Sharing Resilient Transport Knowledge Across Sectors and Regions

June 26, 2017


Story Highlights
  • The World Bank Disaster Risk Management Hub in Tokyo and Resilient Transport Community of Practice (CoP) hosted a week-long Technical Knowledge Exchange that convened clients and World Bank task team leaders (TTLs) from 16 countries.
  • Country representatives and World Bank teams learned from one another and from Japan’s challenges and successes with large-scale disasters. One key lesson was that continuously reviewing and enhancing domestic practices and regulations will ultimately increase the resilience of transport networks.
  • The Resilient Transport CoP will continue to connect current and future World Bank transport investments with Japanese and global expertise in order to promote increased transport network resilience in our client countries on specific projects and at the sectoral level.

On May 8 – 12, 2017, the World Bank Resilient Transport Community of Practice (CoP), Global Facility for Disaster Reduction and Recovery (GFDRR), and the World Bank Disaster Risk Management Hub in Tokyo convened clients and TTLs from 16 countries together with experts from Japan and New Zealand for a Technical Knowledge Exchange (TKX) on Resilient Transport at the Hub. 

" Transportation infrastructure is critical to how societies function and nations develop and they account for a significant portion of public and private investments. Therefore, their resilience to disaster and climate risks is essential for good development. For the World Bank’s existing and future investments to fully realize their intended impact, policy makers, planners and engineers should consider these risks at every phase of a given asset’s life-cycle. "

Marc S. Forni

The World Bank Senior Disaster Risk Management Specialist

Transport sector investments have been integral to World Bank’s partnerships with client countries.  Since 2002, more than 260,000 kilometers of road have been constructed or rehabilitated by World Bank financed projects. Japan is a country with extensive and diverse transportation networks, and has a wealth of knowledge and experience on identifying and managing hazards that may degrade asset performance or interrupt network services.  Beyond understanding the risk, they have developed various planning processes and technologies to manage, reduce, and transfer these risks. The TKX tapped into Japanese and other global expertise by inviting speakers to share their lessons learned and example programs in relation to each of the life-cycle phases.

A wide range of practitioners – including national and local governments, the private sector, academia, and civil society organizations – shared good practices and lessons learned on how they have increased the resilience of transport networks.  Highlights from the event include:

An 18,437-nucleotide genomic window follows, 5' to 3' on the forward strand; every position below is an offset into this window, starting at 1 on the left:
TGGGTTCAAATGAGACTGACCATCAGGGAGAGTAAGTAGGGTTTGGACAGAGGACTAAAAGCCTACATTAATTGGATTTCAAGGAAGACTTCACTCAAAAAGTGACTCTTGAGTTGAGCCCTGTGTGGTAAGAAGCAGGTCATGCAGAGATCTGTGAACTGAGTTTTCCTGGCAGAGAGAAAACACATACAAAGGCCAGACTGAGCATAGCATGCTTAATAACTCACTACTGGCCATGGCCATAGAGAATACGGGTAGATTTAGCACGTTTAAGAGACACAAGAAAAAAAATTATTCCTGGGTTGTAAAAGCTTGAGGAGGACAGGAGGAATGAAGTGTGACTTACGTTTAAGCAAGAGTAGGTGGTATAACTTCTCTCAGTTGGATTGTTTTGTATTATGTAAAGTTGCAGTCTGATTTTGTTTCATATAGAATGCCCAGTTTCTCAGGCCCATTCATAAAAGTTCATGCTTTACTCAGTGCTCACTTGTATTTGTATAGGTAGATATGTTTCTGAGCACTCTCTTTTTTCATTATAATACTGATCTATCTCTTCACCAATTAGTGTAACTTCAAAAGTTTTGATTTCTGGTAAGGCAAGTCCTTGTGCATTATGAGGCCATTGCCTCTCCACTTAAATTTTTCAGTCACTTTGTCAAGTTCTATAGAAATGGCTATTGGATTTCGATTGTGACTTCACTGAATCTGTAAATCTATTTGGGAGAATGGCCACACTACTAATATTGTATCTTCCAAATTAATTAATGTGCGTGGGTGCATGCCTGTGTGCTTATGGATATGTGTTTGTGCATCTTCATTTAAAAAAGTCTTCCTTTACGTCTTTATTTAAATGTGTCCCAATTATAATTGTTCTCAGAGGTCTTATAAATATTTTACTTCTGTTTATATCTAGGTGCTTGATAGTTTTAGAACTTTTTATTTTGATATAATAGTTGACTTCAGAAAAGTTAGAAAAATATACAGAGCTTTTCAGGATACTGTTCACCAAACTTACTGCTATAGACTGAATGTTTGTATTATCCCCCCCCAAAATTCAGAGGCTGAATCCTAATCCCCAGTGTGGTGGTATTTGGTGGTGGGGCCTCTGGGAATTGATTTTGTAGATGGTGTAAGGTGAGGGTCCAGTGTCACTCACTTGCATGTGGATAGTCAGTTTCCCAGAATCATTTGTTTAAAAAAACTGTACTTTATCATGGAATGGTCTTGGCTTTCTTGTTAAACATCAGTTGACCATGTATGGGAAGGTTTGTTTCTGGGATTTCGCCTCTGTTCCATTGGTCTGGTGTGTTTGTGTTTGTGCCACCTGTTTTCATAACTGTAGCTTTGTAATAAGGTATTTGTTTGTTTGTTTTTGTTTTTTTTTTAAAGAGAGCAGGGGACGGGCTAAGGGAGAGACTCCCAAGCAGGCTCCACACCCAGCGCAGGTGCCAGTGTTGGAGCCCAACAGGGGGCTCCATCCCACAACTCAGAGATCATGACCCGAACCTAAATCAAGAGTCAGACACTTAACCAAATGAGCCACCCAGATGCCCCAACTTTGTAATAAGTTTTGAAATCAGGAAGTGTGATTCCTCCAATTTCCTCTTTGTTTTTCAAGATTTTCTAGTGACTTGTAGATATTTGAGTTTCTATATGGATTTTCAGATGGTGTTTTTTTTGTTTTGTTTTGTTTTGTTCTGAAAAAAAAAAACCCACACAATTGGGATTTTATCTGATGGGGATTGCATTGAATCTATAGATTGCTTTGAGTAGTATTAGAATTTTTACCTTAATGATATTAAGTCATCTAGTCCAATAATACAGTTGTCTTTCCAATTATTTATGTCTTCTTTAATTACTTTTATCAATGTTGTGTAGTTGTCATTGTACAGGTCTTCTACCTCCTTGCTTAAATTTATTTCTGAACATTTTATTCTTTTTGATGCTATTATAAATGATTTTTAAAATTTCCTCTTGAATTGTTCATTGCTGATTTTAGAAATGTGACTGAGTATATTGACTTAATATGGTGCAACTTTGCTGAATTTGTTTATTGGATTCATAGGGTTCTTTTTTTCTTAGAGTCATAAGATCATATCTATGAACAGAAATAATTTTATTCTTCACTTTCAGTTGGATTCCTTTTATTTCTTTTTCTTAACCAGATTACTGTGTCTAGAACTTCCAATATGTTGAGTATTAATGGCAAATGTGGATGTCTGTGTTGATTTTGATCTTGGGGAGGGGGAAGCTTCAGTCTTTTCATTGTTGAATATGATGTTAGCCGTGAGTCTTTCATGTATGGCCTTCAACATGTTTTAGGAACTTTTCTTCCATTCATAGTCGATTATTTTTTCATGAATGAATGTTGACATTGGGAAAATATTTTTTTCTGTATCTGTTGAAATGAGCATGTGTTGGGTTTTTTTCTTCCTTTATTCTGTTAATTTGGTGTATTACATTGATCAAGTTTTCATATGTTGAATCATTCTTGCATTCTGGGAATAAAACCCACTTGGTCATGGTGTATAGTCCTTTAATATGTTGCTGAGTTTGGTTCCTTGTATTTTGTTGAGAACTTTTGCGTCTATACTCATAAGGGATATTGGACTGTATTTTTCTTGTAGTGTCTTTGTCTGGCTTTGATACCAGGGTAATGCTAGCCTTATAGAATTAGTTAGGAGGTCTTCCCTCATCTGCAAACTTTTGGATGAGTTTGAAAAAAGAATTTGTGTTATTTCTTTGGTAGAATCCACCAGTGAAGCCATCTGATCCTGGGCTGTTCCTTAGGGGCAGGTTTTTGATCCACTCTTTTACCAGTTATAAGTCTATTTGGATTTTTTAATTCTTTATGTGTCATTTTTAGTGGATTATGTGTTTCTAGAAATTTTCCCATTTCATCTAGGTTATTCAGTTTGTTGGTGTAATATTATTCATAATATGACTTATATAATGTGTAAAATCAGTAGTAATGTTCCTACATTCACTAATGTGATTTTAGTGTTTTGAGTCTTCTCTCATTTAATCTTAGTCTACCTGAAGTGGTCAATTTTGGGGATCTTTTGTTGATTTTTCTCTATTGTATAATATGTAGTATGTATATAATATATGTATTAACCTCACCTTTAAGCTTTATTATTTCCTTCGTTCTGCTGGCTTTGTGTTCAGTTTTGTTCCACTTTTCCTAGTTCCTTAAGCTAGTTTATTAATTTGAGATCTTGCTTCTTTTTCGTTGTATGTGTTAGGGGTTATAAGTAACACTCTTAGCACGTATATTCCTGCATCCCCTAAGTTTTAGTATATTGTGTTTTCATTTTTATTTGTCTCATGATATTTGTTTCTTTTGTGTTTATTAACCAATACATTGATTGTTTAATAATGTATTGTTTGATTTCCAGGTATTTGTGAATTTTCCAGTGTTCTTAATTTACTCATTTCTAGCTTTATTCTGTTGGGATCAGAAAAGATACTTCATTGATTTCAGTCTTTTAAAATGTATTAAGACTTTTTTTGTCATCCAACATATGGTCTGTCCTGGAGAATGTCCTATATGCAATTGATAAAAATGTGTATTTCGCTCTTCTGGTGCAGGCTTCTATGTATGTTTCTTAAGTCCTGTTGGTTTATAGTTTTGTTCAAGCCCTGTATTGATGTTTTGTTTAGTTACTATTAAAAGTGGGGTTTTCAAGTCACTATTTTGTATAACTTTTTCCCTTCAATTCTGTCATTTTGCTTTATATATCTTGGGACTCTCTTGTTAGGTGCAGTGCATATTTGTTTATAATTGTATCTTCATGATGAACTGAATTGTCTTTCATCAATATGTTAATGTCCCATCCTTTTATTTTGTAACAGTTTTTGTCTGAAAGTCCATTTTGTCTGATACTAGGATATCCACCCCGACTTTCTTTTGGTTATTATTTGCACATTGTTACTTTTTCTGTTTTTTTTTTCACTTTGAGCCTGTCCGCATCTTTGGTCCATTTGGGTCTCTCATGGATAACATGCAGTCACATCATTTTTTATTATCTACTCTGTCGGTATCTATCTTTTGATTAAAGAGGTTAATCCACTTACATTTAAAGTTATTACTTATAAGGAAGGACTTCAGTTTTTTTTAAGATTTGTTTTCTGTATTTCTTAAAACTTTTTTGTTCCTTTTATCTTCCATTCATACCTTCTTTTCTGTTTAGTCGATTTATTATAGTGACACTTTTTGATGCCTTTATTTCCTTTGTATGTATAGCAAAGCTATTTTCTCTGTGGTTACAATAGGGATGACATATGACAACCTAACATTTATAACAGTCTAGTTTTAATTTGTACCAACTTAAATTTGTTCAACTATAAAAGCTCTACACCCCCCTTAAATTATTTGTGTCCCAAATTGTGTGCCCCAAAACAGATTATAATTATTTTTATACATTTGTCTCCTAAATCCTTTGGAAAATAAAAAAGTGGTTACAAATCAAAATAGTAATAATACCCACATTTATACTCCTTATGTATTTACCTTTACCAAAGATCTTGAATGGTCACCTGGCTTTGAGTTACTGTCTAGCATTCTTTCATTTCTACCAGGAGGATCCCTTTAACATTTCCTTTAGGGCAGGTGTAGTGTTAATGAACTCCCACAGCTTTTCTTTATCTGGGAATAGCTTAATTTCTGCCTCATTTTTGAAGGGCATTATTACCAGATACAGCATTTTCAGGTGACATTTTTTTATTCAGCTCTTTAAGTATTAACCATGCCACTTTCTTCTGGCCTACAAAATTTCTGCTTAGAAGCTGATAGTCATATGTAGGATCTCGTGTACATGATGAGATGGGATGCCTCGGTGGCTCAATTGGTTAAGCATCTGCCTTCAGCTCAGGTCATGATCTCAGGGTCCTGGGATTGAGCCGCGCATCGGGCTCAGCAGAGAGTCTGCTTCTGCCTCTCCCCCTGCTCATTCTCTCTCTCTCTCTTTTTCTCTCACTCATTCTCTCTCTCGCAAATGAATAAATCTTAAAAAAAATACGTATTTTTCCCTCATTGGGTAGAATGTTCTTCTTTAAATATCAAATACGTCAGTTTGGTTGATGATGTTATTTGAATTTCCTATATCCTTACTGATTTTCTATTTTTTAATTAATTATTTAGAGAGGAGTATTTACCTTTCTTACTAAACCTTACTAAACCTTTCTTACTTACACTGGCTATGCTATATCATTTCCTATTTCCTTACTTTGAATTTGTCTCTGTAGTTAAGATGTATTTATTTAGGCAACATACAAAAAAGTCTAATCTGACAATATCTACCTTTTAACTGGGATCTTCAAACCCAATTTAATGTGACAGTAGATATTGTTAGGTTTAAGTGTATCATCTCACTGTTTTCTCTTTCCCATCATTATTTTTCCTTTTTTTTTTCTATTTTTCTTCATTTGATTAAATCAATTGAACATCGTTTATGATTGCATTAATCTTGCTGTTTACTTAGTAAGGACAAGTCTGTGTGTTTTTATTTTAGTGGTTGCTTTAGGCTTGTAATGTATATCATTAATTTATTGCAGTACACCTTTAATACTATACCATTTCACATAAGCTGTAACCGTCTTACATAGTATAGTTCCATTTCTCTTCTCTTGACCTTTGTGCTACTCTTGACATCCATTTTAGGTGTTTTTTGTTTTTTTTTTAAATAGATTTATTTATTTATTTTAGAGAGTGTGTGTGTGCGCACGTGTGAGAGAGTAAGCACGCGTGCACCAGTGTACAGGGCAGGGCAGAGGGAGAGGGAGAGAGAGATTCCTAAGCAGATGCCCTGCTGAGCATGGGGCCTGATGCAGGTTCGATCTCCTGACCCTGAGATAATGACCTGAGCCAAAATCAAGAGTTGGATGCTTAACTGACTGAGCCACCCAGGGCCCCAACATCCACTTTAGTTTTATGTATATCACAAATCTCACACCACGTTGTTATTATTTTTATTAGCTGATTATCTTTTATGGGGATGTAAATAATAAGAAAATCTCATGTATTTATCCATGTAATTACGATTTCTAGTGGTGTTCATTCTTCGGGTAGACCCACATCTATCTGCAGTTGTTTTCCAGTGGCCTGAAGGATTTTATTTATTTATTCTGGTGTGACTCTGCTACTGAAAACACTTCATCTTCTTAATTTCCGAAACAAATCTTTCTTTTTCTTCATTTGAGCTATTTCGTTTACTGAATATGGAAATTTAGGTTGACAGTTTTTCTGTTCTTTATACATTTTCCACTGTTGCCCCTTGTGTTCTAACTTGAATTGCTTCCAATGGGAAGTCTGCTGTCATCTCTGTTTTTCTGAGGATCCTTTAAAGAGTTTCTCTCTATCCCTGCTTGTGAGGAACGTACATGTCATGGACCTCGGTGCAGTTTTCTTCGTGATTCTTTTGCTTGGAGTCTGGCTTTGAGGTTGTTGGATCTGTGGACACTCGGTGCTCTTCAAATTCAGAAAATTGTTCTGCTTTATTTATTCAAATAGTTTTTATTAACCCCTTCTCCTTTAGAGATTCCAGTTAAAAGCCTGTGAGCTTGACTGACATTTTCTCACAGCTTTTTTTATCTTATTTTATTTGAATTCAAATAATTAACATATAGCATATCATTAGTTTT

• The Ministry of Land, Infrastructure, Transport and Tourism (MLIT) of Japan provided the overall institutional framework of DRM in the road sector in Japan and introduced the TEC-FORCE mechanism where the national government coordinates across regions to quickly deploy technical capacity for post disaster recovery. Nippon Expressway Company Limited (NEXCO) presented an advanced and unique model for how private highway companies can manage and operate resilient roads, and the technology and capacities put in place to respond to disasters.
  • Representatives from the New Zealand Climate Adaptation Platform at University of Auckland shared research on decision making tools and building the business case for resilience, road operators approaches to improving resilience, and innovative materials and structures for flood vulnerability reduction of coastal roads.
  • Each of the 16 participating countries presented a lightning talk on the disaster risks impacting their own transport sectors and the methods they employ to make them more resilient. This ultimately helped each country delegation develop action plans to address these challenges in their respective countries.

Introducing a New Tool for Multi-Dimensional Geohazard Risk Management

The TKX also served as a platform for the launch of the new Road Geohazard Risk Management Handbook developed by the DRM Hub, Tokyo. The tool was presented alongside case studies of its application across federal, state, and municipal levels in Brazil and Serbia. The handbook itself urges a shift away from traditional and reactive approaches towards a multi-dimensional geohazard risk management approach that incorporates people, the environment, hydrology, geology, as well as transportation infrastructure. This proactive methodology is three-fold – working through the steps of evaluating hazards, monitoring networks, and managing infrastructure accordingly – and can result in 60-70% life-cycle cost savings.

Going forward, the Resilient Transport CoP will continue to connect current and future World Bank transport investments with the information, tools, and technical expertise that exist in Japan and in many countries in the area of resilient transport. 

Japan-World Bank Program for Mainstreaming Disaster Risk Management in Developing Countries